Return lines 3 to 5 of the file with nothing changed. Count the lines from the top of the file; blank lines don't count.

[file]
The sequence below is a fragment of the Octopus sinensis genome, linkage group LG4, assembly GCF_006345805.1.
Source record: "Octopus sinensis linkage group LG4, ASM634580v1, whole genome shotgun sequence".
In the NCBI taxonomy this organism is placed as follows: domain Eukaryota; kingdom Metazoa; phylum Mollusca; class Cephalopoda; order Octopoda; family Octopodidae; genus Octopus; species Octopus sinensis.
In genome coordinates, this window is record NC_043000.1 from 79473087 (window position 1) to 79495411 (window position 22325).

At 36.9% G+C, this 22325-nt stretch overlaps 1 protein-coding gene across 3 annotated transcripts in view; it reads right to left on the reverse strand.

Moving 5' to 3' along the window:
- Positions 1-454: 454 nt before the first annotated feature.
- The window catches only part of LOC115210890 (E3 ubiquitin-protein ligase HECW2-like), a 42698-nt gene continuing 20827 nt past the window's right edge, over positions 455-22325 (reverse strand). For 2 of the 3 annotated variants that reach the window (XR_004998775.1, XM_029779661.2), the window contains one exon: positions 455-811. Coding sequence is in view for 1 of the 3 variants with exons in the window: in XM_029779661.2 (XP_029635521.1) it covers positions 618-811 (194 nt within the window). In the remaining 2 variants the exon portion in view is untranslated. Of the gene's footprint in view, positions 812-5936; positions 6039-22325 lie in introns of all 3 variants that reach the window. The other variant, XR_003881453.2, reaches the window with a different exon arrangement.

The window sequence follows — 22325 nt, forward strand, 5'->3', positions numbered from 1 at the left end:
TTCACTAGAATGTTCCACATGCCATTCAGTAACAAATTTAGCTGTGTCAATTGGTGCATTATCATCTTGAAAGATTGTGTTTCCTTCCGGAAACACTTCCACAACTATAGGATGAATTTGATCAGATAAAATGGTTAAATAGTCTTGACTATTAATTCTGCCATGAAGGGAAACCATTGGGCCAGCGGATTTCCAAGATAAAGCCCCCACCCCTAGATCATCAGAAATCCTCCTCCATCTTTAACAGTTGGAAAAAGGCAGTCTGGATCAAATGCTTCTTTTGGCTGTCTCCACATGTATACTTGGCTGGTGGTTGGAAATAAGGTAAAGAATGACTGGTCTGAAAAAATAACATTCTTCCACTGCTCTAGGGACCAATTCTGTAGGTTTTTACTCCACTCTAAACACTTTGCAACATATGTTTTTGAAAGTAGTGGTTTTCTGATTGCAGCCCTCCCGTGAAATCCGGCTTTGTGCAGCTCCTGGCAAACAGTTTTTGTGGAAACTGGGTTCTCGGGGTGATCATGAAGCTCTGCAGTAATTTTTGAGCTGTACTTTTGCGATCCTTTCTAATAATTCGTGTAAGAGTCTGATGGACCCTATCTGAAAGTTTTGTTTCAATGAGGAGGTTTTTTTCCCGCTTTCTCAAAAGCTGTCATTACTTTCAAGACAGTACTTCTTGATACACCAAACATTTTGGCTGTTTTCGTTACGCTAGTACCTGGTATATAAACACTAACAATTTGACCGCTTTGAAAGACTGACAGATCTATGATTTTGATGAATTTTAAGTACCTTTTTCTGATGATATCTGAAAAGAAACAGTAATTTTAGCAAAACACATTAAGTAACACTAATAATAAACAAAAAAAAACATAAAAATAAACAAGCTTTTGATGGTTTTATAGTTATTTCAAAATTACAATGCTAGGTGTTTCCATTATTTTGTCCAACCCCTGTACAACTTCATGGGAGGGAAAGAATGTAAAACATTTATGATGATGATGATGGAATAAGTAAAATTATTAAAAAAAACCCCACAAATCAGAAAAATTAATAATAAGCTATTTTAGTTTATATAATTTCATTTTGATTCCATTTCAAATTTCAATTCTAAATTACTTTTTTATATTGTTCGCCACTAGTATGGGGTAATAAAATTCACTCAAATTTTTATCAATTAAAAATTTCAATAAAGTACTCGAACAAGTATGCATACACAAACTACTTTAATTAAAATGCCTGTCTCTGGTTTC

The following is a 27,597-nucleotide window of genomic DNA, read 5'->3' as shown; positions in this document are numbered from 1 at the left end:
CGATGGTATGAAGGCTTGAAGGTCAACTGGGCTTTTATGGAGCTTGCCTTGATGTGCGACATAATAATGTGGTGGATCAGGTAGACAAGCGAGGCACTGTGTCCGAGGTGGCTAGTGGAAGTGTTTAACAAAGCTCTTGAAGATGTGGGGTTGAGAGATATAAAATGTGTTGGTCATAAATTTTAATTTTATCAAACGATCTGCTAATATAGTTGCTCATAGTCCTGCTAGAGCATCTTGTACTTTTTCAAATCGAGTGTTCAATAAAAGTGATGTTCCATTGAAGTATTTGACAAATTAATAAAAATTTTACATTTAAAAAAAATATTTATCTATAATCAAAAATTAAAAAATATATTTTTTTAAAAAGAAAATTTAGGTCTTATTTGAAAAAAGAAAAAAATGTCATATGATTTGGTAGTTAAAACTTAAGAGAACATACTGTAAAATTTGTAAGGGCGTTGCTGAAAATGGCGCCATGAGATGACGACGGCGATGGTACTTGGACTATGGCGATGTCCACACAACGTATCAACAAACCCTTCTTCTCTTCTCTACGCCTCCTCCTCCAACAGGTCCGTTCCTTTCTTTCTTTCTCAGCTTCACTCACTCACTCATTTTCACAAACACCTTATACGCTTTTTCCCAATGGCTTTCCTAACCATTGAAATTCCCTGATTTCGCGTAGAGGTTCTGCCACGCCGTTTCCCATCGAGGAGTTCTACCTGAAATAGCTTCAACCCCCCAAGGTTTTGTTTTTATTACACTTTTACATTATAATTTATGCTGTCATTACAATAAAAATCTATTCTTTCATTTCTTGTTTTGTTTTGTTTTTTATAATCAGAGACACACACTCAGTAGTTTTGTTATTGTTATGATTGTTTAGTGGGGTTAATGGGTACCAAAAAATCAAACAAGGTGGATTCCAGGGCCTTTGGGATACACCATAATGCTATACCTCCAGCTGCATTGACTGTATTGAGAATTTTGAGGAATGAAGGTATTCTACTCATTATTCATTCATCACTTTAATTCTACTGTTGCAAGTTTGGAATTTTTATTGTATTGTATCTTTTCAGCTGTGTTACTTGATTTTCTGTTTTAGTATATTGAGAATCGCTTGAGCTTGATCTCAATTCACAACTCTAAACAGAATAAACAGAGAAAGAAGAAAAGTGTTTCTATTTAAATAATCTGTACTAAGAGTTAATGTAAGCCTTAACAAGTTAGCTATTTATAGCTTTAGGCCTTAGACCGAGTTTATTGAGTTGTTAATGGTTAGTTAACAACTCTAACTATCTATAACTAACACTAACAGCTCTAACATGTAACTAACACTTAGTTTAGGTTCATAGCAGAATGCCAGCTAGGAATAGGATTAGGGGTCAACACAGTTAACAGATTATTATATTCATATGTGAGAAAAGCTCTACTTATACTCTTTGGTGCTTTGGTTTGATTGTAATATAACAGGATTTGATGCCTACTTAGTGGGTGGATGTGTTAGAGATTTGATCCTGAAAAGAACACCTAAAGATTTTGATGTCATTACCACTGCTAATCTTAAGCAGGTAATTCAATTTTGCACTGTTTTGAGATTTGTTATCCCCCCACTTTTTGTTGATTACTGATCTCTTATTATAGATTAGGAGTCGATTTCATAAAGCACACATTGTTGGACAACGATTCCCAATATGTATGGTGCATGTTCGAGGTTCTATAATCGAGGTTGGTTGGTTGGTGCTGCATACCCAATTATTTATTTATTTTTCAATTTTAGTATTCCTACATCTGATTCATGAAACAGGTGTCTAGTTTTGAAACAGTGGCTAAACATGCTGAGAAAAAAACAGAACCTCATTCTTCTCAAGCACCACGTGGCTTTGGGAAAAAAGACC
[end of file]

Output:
In the NCBI taxonomy this organism is placed as follows: domain Eukaryota; kingdom Metazoa; phylum Mollusca; class Cephalopoda; order Octopoda; family Octopodidae; genus Octopus; species Octopus sinensis.
In genome coordinates, this window is record NC_043000.1 from 79473087 (window position 1) to 79495411 (window position 22325).

At 36.9% G+C, this 22325-nt stretch overlaps 1 protein-coding gene across 3 annotated transcripts in view; it reads right to left on the reverse strand.